Language: English
    In: Applied and environmental microbiology, December 2012, Vol.78(23), pp.8412-20
    Description: A microbial community originating from brewery waste produced methane, acetate, and hydrogen when selected on a granular graphite cathode poised at -590 mV versus the standard hydrogen electrode (SHE) with CO(2) as the only carbon source. This is the first report on the simultaneous electrosynthesis of these commodity chemicals and the first description of electroacetogenesis by a microbial community. Deep sequencing of the active community 16S rRNA revealed a dynamic microbial community composed of an invariant Archaea population of Methanobacterium spp. and a shifting Bacteria population. Acetobacterium spp. were the most abundant Bacteria on the cathode when acetogenesis dominated. Methane was generally the dominant product with rates increasing from 4 mM day(-1) (accumulated to 28.5 mM over 12 days), and methanogenesis ceased following the addition of 2-bromoethanesulfonic acid. Traces of hydrogen accumulated during initial selection and subsequently accelerated to 〉11 mM day(-1) (versus 0.045 mM day(-1) abiotic production). The hypothesis of electrosynthetic biocatalysis occurring at the microbe-electrode interface was supported by a catalytic wave (midpoint potential of -460 mV versus SHE) in cyclic voltammetry scans of the biocathode, the lack of redox active components in the medium, and the generation of comparatively high amounts of products (even after medium exchange). In addition, the volumetric production rates of these three commodity chemicals are marked improvements for electrosynthesis, advancing the process toward economic feasibility.
    Keywords: Acetates -- Metabolism ; Archaea -- Isolation & Purification ; Bacteria -- Isolation & Purification ; Electrodes -- Microbiology ; Hydrogen -- Metabolism ; Methane -- Metabolism ; Microbial Consortia -- Physiology
    ISSN: 00992240
    E-ISSN: 1098-5336
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  • 6
    Language: English
    In: PLoS ONE, 01 February 2011, Vol.6(2), p.e16649
    Description: Bioelectrochemical systems rely on microorganisms to link complex oxidation/reduction reactions to electrodes. For example, in Shewanella oneidensis strain MR-1, an electron transfer conduit consisting of cytochromes and structural proteins, known as the Mtr respiratory pathway, catalyzes electron flow from cytoplasmic oxidative reactions to electrodes. Reversing this electron flow to drive microbial reductive metabolism offers a possible route for electrosynthesis of high value fuels and chemicals. We examined electron flow from electrodes into Shewanella to determine the feasibility of this process, the molecular components of reductive electron flow, and what driving forces were required. Addition of fumarate to a film of S. oneidensis adhering to a graphite electrode poised at -0.36 V versus standard hydrogen electrode (SHE) immediately led to electron uptake, while a mutant lacking the periplasmic fumarate reductase FccA was unable to utilize electrodes for fumarate reduction. Deletion of the gene encoding the outer membrane cytochrome-anchoring protein MtrB eliminated 88% of fumarate reduction. A mutant lacking the periplasmic cytochrome MtrA demonstrated more severe defects. Surprisingly, disruption of menC, which prevents menaquinone biosynthesis, eliminated 85% of electron flux. Deletion of the gene encoding the quinone-linked cytochrome CymA had a similar negative effect, which showed that electrons primarily flowed from outer membrane cytochromes into the quinone pool, and back to periplasmic FccA. Soluble redox mediators only partially restored electron transfer in mutants, suggesting that soluble shuttles could not replace periplasmic protein-protein interactions. This work demonstrates that the Mtr pathway can power reductive reactions, shows this conduit is functionally reversible, and provides new evidence for distinct CymA:MtrA and CymA:FccA respiratory units.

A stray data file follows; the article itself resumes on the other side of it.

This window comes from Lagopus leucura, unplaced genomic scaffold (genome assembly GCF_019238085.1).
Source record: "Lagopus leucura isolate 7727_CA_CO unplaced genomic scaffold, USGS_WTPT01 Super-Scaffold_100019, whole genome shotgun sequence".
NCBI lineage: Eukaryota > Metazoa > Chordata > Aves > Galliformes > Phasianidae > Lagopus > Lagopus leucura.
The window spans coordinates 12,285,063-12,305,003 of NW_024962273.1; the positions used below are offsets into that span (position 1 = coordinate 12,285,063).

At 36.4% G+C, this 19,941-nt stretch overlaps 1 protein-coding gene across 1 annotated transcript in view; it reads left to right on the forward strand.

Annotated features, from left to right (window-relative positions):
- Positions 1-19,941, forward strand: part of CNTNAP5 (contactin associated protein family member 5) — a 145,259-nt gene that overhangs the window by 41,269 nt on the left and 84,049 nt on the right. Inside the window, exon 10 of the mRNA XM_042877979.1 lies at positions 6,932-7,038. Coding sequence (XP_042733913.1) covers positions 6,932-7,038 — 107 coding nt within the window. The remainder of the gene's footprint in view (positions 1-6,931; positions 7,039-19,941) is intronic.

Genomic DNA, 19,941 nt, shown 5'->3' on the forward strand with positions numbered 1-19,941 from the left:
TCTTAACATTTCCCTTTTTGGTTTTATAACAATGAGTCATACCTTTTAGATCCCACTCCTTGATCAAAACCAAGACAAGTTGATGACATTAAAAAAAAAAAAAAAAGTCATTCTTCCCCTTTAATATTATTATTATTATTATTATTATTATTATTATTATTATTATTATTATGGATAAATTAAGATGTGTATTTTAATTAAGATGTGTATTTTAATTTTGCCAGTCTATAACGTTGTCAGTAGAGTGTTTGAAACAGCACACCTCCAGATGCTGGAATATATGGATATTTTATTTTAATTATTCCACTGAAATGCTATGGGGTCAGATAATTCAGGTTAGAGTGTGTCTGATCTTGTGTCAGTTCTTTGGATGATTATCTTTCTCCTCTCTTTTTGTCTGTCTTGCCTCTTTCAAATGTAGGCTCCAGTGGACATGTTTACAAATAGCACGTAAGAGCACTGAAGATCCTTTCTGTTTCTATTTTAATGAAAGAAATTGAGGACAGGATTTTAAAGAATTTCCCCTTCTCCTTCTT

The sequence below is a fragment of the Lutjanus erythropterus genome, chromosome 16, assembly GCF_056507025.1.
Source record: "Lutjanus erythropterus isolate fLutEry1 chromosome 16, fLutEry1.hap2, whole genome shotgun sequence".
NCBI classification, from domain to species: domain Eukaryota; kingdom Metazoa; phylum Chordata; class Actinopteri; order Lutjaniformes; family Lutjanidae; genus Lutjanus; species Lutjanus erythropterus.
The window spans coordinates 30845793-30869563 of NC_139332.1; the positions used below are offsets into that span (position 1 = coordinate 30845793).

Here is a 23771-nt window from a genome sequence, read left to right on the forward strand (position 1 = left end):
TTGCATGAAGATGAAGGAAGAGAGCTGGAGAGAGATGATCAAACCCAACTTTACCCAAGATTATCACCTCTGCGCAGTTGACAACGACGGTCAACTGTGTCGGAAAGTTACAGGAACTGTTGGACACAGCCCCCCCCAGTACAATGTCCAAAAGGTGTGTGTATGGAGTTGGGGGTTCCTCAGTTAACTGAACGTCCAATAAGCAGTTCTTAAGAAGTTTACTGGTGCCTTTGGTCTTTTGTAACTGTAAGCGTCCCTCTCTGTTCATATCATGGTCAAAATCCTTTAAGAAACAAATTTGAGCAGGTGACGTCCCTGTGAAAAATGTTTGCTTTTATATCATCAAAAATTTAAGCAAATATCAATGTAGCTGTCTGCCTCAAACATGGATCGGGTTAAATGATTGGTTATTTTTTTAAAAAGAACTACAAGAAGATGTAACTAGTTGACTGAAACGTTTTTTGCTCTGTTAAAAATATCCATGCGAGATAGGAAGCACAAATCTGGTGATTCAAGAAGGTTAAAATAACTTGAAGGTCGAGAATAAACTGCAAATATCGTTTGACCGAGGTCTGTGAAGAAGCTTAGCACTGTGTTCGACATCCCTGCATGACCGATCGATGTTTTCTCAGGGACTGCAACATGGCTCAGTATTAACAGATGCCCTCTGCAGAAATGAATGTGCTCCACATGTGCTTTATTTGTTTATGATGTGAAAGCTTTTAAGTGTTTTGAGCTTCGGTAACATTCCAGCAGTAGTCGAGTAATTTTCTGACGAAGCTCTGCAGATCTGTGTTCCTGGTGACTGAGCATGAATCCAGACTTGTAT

Keywords: Sciences (General)
    E-ISSN: 1932-6203
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  • 7
    Language: English
    In: Genome Announcements, 06 October 2016, Vol.4(5)
    Description: The draft genome sequence ofPseudomonas stutzeristrain K35 was separated from a metagenome derived from a produced water microbial community of a coalbed methane well. The genome encodes a complete nitrogen fixation pathway and the upper and lower naphthalene degradation pathways.
    Keywords: Basic Biological Sciences ; Draft Genome ; Coalbed Methane ; Microbiology ; Biology
    ISSN: 2169-8287
    E-ISSN: 2169-8287
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  • 8
    Language: English
    In: Genome announcements, 03 November 2016, Vol.4(6)
    Description: A near-complete Pseudomonas stutzeri draft genome was extracted from a coalbed metagenome. The draft genome described herein provides insight into the functional pathways encoded by this bacterium and its potential role in coalbed methane environments.
    Keywords: Biology;
    ISSN: 2169-8287
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  • 9
    Language: English
    In: Genome announcements, 01 September 2016, Vol.4(5)
    Description: We report here the 1,882,100-bp draft genome sequence of Methanohalophilus mahii strain DAL1, recovered from Marcellus Shale hydraulic fracturing-produced water using metagenomic contig binning. Genome annotation revealed several key methanogenesis genes and provides valuable information on archaeal activity associated with hydraulic fracturing-produced water environments.
    Keywords: Biology;
    ISSN: 2169-8287
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  • 10
    Language: English
    In: genome Announcements, 15 January 2015, Vol.3(1)
    Description: A draft genome of Sulfurospirillum sp. strain MES was isolated through taxonomic binning of a metagenome sequenced from a microbial electrosynthesis system (MES) actively producing acetate and hydrogen. The genome contains the nosZDFLY genes, which are involved in nitrous oxide reduction, suggesting the potential role of this strain in denitrification.
    Keywords: Basic Biological Sciences ; Biology
    ISSN: 2169-8287
    E-ISSN: 2169-8287